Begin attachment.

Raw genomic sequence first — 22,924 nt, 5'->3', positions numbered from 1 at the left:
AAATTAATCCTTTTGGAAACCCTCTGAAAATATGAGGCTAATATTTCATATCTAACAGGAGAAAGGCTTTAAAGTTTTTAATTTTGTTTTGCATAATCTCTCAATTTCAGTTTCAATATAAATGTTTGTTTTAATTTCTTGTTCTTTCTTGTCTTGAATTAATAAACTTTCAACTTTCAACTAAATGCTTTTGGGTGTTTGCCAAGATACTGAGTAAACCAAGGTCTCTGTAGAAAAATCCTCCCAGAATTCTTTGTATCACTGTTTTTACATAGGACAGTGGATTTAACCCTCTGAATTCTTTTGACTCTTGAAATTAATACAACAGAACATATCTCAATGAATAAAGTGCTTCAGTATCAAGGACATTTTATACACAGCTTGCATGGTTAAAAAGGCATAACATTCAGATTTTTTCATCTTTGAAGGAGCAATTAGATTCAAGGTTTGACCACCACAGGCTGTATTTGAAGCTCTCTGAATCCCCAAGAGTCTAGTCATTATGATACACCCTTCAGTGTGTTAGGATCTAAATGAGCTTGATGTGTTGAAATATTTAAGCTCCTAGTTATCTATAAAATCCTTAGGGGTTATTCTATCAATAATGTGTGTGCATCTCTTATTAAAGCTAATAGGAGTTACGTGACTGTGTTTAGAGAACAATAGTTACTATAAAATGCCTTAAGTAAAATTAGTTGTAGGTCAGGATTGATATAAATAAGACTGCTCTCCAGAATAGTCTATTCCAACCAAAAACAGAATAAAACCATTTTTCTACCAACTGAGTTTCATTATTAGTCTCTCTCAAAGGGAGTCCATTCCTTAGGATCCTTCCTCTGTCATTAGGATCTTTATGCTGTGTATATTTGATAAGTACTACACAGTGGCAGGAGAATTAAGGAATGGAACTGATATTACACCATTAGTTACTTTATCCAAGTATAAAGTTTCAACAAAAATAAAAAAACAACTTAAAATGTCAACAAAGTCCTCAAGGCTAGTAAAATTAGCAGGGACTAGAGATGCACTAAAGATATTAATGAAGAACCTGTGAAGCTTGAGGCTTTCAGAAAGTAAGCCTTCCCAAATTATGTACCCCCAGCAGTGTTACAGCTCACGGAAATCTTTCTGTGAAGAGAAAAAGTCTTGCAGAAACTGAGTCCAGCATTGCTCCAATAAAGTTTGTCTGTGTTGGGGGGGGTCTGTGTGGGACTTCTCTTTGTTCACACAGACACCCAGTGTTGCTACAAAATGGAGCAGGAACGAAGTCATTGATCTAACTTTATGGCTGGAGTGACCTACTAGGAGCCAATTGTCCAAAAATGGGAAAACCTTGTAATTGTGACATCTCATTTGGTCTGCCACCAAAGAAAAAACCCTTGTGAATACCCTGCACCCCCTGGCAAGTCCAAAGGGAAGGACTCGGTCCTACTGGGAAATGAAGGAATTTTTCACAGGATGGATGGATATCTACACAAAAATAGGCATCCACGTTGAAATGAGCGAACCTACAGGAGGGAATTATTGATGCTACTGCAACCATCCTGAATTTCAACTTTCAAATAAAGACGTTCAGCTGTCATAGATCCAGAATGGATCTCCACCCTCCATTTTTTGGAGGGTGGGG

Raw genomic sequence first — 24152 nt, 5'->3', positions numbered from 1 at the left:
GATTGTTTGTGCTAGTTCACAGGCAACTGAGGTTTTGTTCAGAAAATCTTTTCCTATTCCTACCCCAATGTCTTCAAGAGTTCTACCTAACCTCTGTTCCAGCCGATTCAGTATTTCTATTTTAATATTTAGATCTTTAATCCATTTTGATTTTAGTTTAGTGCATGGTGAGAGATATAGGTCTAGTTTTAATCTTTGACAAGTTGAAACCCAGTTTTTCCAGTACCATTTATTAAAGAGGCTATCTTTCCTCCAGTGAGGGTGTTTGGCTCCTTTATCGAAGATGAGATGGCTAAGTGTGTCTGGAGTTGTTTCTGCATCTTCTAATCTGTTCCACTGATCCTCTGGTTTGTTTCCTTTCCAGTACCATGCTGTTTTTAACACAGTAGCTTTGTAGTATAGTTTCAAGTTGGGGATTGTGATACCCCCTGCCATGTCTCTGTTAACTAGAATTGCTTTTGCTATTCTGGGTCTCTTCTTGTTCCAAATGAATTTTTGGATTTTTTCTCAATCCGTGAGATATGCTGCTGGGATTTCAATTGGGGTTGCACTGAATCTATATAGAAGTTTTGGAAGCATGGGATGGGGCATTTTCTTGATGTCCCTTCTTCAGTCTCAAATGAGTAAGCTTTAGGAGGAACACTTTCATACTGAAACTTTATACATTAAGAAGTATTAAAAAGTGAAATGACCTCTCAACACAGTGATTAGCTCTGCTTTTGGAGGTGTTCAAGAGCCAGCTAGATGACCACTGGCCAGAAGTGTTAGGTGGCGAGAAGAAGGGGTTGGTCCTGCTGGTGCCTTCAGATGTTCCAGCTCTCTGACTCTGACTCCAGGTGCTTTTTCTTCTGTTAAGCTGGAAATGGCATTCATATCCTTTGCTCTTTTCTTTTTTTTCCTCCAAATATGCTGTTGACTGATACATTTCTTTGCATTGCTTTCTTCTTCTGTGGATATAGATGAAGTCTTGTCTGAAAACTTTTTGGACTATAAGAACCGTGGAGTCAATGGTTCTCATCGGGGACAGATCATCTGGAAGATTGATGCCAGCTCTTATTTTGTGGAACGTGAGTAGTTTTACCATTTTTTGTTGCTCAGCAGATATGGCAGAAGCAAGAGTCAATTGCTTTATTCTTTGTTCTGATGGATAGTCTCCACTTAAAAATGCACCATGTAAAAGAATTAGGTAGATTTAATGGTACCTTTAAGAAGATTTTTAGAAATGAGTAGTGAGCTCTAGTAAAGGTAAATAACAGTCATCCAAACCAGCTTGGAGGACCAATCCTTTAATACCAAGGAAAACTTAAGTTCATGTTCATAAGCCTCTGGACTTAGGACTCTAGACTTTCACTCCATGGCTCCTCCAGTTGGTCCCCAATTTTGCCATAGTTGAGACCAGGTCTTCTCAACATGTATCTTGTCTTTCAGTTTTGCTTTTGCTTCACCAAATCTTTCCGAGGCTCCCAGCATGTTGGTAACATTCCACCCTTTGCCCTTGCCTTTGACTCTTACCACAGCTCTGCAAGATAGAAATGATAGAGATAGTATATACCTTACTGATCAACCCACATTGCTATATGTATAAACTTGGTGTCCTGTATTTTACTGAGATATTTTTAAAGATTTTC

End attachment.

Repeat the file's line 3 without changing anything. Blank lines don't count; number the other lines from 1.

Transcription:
Raw genomic sequence first — 24152 nt, 5'->3', positions numbered from 1 at the left: